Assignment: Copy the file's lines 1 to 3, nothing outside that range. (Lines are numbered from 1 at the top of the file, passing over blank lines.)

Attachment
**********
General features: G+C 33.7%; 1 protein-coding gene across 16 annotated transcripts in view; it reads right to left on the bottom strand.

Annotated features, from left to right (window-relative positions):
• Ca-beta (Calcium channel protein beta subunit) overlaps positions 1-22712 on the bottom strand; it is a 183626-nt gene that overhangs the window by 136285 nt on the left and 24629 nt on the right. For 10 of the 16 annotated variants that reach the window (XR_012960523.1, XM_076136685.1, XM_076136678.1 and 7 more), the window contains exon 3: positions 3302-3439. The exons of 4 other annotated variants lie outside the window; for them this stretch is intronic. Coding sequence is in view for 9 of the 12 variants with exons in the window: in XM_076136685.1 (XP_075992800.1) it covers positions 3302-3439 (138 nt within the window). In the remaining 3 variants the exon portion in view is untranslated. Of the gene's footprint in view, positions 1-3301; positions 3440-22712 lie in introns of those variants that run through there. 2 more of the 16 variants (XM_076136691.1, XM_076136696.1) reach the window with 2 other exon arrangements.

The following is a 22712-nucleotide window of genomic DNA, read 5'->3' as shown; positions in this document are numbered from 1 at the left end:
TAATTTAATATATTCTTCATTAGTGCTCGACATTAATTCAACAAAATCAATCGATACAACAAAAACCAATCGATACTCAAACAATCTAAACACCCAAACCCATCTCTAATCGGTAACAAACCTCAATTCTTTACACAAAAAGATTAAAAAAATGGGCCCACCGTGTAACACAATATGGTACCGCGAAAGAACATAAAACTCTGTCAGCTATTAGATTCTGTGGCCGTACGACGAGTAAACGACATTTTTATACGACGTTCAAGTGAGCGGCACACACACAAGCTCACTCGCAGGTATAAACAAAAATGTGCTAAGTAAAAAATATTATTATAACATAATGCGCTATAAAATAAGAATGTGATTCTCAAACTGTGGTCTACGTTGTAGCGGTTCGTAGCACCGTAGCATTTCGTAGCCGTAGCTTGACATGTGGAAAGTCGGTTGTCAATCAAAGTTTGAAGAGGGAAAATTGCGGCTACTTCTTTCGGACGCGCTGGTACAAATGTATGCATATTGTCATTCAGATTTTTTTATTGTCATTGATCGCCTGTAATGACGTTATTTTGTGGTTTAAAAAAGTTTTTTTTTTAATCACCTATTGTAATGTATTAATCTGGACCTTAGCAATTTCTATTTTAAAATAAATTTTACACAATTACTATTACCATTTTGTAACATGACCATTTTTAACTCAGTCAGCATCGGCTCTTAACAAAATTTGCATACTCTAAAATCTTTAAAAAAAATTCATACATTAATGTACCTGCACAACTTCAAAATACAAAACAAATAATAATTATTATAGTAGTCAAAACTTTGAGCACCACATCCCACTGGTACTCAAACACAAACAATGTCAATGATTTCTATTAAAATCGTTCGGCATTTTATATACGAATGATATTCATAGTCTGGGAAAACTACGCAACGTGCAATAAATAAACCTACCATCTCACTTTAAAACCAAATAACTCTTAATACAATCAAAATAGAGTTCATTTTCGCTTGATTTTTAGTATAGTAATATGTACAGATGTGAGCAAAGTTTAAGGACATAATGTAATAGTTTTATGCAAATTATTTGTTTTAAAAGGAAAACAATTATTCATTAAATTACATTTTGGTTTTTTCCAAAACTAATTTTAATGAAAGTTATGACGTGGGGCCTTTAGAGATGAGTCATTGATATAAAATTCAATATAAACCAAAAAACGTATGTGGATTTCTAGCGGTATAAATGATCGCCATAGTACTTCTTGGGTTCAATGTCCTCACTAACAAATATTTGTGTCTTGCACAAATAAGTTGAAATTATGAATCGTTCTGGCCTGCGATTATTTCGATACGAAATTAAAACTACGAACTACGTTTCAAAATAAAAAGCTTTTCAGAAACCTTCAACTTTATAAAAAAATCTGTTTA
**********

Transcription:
General features: G+C 33.7%; 1 protein-coding gene across 16 annotated transcripts in view; it reads right to left on the bottom strand.

Annotated features, from left to right (window-relative positions):
• Ca-beta (Calcium channel protein beta subunit) overlaps positions 1-22712 on the bottom strand; it is a 183626-nt gene that overhangs the window by 136285 nt on the left and 24629 nt on the right. For 10 of the 16 annotated variants that reach the window (XR_012960523.1, XM_076136685.1, XM_076136678.1 and 7 more), the window contains exon 3: positions 3302-3439. The exons of 4 other annotated variants lie outside the window; for them this stretch is intronic. Coding sequence is in view for 9 of the 12 variants with exons in the window: in XM_076136685.1 (XP_075992800.1) it covers positions 3302-3439 (138 nt within the window). In the remaining 3 variants the exon portion in view is untranslated. Of the gene's footprint in view, positions 1-3301; positions 3440-22712 lie in introns of those variants that run through there. 2 more of the 16 variants (XM_076136691.1, XM_076136696.1) reach the window with 2 other exon arrangements.